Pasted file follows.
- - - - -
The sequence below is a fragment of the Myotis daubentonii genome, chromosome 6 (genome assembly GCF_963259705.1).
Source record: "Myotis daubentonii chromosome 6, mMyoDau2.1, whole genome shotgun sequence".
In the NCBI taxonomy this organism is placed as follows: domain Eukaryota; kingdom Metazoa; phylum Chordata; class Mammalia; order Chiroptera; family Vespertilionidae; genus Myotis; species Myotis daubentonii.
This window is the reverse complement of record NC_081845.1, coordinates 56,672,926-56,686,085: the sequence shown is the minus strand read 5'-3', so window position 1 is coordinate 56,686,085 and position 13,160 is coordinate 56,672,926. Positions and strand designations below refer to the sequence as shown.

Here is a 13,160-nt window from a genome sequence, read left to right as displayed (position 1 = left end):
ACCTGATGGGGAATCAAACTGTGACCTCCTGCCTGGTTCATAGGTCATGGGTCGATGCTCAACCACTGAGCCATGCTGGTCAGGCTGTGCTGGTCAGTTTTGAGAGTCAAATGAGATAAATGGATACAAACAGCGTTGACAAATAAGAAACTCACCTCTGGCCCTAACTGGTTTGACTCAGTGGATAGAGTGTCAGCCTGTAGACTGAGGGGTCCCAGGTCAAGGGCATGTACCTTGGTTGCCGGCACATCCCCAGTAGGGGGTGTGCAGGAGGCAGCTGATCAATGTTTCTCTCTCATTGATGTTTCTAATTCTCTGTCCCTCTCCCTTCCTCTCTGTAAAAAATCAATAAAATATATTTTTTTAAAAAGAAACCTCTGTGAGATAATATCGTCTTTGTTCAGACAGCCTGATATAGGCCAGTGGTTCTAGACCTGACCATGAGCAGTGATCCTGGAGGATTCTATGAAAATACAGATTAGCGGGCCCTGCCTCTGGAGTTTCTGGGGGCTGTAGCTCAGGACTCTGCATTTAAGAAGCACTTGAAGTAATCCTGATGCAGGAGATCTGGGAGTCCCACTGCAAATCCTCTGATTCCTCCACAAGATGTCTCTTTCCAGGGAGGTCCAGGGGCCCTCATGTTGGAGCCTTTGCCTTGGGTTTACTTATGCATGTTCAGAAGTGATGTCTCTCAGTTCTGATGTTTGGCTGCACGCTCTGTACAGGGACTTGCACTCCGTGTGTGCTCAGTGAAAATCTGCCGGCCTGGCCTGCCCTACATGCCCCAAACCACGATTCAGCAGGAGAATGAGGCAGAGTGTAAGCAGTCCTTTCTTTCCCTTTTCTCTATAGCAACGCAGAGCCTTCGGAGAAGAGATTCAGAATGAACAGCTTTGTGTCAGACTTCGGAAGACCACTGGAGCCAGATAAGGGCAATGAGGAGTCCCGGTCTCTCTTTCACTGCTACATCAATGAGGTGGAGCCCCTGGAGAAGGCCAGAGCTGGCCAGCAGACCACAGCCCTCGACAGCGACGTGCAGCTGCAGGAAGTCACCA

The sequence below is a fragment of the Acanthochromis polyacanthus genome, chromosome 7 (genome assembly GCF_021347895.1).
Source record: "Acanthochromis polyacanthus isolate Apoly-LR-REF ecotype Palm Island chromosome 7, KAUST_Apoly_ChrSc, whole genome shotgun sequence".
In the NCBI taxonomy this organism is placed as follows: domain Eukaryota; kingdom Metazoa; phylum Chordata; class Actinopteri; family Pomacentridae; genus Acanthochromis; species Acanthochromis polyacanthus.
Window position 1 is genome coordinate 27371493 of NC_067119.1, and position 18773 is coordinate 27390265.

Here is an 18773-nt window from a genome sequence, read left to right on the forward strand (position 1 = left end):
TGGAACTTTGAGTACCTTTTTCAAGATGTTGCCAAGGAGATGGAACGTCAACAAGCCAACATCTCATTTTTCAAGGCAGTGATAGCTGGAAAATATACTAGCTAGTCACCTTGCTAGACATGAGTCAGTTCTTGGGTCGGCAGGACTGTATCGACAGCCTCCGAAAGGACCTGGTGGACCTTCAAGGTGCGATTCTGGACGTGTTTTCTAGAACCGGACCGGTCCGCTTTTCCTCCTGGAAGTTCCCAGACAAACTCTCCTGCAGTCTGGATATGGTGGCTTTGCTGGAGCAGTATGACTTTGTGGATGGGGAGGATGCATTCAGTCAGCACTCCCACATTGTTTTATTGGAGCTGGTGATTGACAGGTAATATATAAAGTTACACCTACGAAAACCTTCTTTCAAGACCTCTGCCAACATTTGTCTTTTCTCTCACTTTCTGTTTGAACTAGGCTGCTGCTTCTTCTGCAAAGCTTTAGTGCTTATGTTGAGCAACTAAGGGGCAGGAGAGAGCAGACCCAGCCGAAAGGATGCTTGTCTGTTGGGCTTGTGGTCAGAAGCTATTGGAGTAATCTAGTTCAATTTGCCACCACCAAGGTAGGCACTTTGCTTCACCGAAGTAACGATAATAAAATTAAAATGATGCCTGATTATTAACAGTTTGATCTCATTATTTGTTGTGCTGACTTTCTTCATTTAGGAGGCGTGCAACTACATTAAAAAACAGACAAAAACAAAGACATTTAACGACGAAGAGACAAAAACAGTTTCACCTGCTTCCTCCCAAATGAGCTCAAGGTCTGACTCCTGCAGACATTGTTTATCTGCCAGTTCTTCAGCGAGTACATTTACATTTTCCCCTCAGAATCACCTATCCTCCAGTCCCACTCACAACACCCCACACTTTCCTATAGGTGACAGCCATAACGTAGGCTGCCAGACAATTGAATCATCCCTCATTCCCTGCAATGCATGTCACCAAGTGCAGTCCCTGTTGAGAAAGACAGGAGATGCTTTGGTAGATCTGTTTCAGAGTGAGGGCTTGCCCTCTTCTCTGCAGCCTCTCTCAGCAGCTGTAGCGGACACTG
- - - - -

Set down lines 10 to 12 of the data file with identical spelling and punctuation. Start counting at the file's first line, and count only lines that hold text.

Window position 1 is genome coordinate 27371493 of NC_067119.1, and position 18773 is coordinate 27390265.

Here is an 18773-nt window from a genome sequence, read left to right on the forward strand (position 1 = left end):
TGGAACTTTGAGTACCTTTTTCAAGATGTTGCCAAGGAGATGGAACGTCAACAAGCCAACATCTCATTTTTCAAGGCAGTGATAGCTGGAAAATATACTAGCTAGTCACCTTGCTAGACATGAGTCAGTTCTTGGGTCGGCAGGACTGTATCGACAGCCTCCGAAAGGACCTGGTGGACCTTCAAGGTGCGATTCTGGACGTGTTTTCTAGAACCGGACCGGTCCGCTTTTCCTCCTGGAAGTTCCCAGACAAACTCTCCTGCAGTCTGGATATGGTGGCTTTGCTGGAGCAGTATGACTTTGTGGATGGGGAGGATGCATTCAGTCAGCACTCCCACATTGTTTTATTGGAGCTGGTGATTGACAGGTAATATATAAAGTTACACCTACGAAAACCTTCTTTCAAGACCTCTGCCAACATTTGTCTTTTCTCTCACTTTCTGTTTGAACTAGGCTGCTGCTTCTTCTGCAAAGCTTTAGTGCTTATGTTGAGCAACTAAGGGGCAGGAGAGAGCAGACCCAGCCGAAAGGATGCTTGTCTGTTGGGCTTGTGGTCAGAAGCTATTGGAGTAATCTAGTTCAATTTGCCACCACCAAGGTAGGCACTTTGCTTCACCGAAGTAACGATAATAAAATTAAAATGATGCCTGATTATTAACAGTTTGATCTCATTATTTGTTGTGCTGACTTTCTTCATTTAGGAGGCGTGCAACTACATTAAAAAACAGACAAAAACAAAGACATTTAACGACGAAGAGACAAAAACAGTTTCACCTGCTTCCTCCCAAATGAGCTCAAGGTCTGACTCCTGCAGACATTGTTTATCTGCCAGTTCTTCAGCGAGTACATTTACATTTTCCCCTCAGAATCACCTATCCTCCAGTCCCACTCACAACACCCCACACTTTCCTATAGGTGACAGCCATAACGTAGGCTGCCAGACAATTGAATCATCCCTCATTCCCTGCAATGCATGTCACCAAGTGCAGTCCCTGTTGAGAAAGACAGGAGATGCTTTGGTAGATCTGTTTCAGAGTGAGGGCTTGCCCTCTTCTCTGCAGCCTCTCTCAGCAGCTGTAGCGGACACTG